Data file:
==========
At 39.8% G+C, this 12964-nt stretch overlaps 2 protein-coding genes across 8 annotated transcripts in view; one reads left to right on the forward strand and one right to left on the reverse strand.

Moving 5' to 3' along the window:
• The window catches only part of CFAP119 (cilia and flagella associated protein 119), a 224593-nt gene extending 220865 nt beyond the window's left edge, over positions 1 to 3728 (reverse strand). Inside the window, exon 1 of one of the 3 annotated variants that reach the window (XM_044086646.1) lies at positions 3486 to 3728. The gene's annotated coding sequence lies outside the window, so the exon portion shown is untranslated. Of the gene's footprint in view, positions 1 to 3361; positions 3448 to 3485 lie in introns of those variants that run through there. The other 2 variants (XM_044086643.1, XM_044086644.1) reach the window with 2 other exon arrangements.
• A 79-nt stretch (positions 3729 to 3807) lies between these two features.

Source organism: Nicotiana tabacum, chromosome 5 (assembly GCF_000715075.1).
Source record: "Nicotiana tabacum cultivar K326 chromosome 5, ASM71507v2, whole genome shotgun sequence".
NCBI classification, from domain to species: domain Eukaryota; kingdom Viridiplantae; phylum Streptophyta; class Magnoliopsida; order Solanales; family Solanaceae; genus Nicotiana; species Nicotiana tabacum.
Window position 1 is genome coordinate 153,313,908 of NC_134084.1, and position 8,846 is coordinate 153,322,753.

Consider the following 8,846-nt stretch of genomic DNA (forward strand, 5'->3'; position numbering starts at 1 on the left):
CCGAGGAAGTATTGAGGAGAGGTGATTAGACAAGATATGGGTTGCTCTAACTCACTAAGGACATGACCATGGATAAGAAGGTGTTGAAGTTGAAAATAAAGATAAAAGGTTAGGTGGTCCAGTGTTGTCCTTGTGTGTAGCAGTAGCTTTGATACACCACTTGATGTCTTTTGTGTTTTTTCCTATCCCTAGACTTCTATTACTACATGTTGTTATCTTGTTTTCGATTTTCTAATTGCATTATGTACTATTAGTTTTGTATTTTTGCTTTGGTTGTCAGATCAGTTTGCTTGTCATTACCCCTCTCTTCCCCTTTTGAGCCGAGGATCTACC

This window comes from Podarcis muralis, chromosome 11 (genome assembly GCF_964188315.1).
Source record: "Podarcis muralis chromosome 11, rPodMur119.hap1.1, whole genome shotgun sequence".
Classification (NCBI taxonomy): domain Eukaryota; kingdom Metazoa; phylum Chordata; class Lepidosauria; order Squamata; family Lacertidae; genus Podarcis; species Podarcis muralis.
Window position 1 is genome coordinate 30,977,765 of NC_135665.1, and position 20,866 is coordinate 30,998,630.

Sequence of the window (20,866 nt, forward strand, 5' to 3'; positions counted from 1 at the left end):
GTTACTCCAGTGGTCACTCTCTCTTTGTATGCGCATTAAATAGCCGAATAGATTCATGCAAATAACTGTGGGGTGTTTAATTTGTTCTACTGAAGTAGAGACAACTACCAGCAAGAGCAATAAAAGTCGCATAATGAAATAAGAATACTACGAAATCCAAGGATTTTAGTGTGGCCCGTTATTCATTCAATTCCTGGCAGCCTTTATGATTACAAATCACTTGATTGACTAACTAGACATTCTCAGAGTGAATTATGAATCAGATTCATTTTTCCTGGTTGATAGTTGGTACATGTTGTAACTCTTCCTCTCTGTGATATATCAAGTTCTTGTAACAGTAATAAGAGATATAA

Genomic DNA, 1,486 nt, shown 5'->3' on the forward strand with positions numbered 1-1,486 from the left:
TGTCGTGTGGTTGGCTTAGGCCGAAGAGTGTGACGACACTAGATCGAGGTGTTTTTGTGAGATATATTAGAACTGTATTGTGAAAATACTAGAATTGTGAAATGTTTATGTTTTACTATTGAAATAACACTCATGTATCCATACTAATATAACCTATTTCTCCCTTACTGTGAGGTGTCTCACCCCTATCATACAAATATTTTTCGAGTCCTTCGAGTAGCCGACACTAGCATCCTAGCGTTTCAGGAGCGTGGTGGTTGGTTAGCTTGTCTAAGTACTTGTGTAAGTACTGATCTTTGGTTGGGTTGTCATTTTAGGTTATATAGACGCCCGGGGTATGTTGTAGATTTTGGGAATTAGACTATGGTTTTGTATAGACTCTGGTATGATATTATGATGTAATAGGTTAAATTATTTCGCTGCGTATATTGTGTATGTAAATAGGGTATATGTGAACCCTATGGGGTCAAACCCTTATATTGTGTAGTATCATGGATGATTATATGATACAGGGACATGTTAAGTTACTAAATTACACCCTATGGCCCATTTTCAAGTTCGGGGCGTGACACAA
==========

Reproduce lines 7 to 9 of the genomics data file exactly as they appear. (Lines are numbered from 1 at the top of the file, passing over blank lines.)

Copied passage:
NCBI classification, from domain to species: domain Eukaryota; kingdom Viridiplantae; phylum Streptophyta; class Magnoliopsida; order Solanales; family Solanaceae; genus Nicotiana; species Nicotiana tabacum.
Window position 1 is genome coordinate 153,313,908 of NC_134084.1, and position 8,846 is coordinate 153,322,753.

Consider the following 8,846-nt stretch of genomic DNA (forward strand, 5'->3'; position numbering starts at 1 on the left):